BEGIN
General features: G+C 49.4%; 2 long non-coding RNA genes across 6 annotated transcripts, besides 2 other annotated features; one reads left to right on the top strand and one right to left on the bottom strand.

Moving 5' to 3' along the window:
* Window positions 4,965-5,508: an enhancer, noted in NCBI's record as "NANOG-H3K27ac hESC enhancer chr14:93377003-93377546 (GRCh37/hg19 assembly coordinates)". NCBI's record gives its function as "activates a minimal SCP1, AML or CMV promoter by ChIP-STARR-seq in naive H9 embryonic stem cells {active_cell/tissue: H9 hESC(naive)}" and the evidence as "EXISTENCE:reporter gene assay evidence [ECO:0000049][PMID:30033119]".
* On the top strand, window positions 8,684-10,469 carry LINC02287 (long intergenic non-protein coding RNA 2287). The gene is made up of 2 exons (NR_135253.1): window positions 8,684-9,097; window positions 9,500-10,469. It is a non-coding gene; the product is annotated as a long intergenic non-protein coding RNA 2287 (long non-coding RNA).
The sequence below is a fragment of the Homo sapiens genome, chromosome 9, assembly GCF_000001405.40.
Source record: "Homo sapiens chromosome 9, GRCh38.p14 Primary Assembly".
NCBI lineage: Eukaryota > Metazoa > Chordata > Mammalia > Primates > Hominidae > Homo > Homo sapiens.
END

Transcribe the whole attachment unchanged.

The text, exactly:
General features: G+C 49.4%; 2 long non-coding RNA genes across 6 annotated transcripts, besides 2 other annotated features; one reads left to right on the top strand and one right to left on the bottom strand.

Moving 5' to 3' along the window:
* Window positions 4,965-5,508: an enhancer, noted in NCBI's record as "NANOG-H3K27ac hESC enhancer chr14:93377003-93377546 (GRCh37/hg19 assembly coordinates)". NCBI's record gives its function as "activates a minimal SCP1, AML or CMV promoter by ChIP-STARR-seq in naive H9 embryonic stem cells {active_cell/tissue: H9 hESC(naive)}" and the evidence as "EXISTENCE:reporter gene assay evidence [ECO:0000049][PMID:30033119]".
* On the top strand, window positions 8,684-10,469 carry LINC02287 (long intergenic non-protein coding RNA 2287). The gene is made up of 2 exons (NR_135253.1): window positions 8,684-9,097; window positions 9,500-10,469. It is a non-coding gene; the product is annotated as a long intergenic non-protein coding RNA 2287 (long non-coding RNA).
The sequence below is a fragment of the Homo sapiens genome, chromosome 9, assembly GCF_000001405.40.
Source record: "Homo sapiens chromosome 9, GRCh38.p14 Primary Assembly".
NCBI lineage: Eukaryota > Metazoa > Chordata > Mammalia > Primates > Hominidae > Homo > Homo sapiens.